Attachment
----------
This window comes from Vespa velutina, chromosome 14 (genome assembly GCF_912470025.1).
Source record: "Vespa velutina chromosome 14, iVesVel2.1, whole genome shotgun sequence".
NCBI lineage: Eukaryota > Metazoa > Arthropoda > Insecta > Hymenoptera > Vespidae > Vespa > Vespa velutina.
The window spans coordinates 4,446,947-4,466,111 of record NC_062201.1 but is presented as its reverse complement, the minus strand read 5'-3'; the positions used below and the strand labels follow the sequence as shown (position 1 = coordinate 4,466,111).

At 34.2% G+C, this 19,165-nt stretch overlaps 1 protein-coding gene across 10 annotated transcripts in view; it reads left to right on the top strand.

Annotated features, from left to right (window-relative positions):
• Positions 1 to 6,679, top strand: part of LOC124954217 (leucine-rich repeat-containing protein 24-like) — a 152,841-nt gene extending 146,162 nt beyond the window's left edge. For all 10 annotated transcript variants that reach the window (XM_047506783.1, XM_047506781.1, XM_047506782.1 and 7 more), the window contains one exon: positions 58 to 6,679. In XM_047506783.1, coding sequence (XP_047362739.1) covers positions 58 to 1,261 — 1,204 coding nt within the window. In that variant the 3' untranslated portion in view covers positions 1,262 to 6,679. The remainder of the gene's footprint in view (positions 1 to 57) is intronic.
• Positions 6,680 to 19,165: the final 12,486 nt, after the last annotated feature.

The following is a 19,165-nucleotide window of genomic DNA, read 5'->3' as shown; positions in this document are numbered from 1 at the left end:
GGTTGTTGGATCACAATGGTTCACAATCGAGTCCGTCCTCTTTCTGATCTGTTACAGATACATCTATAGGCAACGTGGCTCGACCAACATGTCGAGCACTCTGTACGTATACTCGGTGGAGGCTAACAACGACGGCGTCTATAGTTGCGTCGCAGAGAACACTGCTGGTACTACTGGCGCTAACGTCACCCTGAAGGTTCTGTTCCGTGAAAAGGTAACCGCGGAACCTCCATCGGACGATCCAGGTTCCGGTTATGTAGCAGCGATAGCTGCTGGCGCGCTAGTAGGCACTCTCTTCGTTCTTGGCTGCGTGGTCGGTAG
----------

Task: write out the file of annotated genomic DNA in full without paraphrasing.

This window comes from Vespa velutina, chromosome 14 (genome assembly GCF_912470025.1).
Source record: "Vespa velutina chromosome 14, iVesVel2.1, whole genome shotgun sequence".
NCBI lineage: Eukaryota > Metazoa > Arthropoda > Insecta > Hymenoptera > Vespidae > Vespa > Vespa velutina.
The window spans coordinates 4,446,947-4,466,111 of record NC_062201.1 but is presented as its reverse complement, the minus strand read 5'-3'; the positions used below and the strand labels follow the sequence as shown (position 1 = coordinate 4,466,111).

At 34.2% G+C, this 19,165-nt stretch overlaps 1 protein-coding gene across 10 annotated transcripts in view; it reads left to right on the top strand.

Annotated features, from left to right (window-relative positions):
• Positions 1 to 6,679, top strand: part of LOC124954217 (leucine-rich repeat-containing protein 24-like) — a 152,841-nt gene extending 146,162 nt beyond the window's left edge. For all 10 annotated transcript variants that reach the window (XM_047506783.1, XM_047506781.1, XM_047506782.1 and 7 more), the window contains one exon: positions 58 to 6,679. In XM_047506783.1, coding sequence (XP_047362739.1) covers positions 58 to 1,261 — 1,204 coding nt within the window. In that variant the 3' untranslated portion in view covers positions 1,262 to 6,679. The remainder of the gene's footprint in view (positions 1 to 57) is intronic.
• Positions 6,680 to 19,165: the final 12,486 nt, after the last annotated feature.

The following is a 19,165-nucleotide window of genomic DNA, read 5'->3' as shown; positions in this document are numbered from 1 at the left end:
GGTTGTTGGATCACAATGGTTCACAATCGAGTCCGTCCTCTTTCTGATCTGTTACAGATACATCTATAGGCAACGTGGCTCGACCAACATGTCGAGCACTCTGTACGTATACTCGGTGGAGGCTAACAACGACGGCGTCTATAGTTGCGTCGCAGAGAACACTGCTGGTACTACTGGCGCTAACGTCACCCTGAAGGTTCTGTTCCGTGAAAAGGTAACCGCGGAACCTCCATCGGACGATCCAGGTTCCGGTTATGTAGCAGCGATAGCTGCTGGCGCGCTAGTAGGCACTCTCTTCGTTCTTGGCTGCGTGGTCGGTAG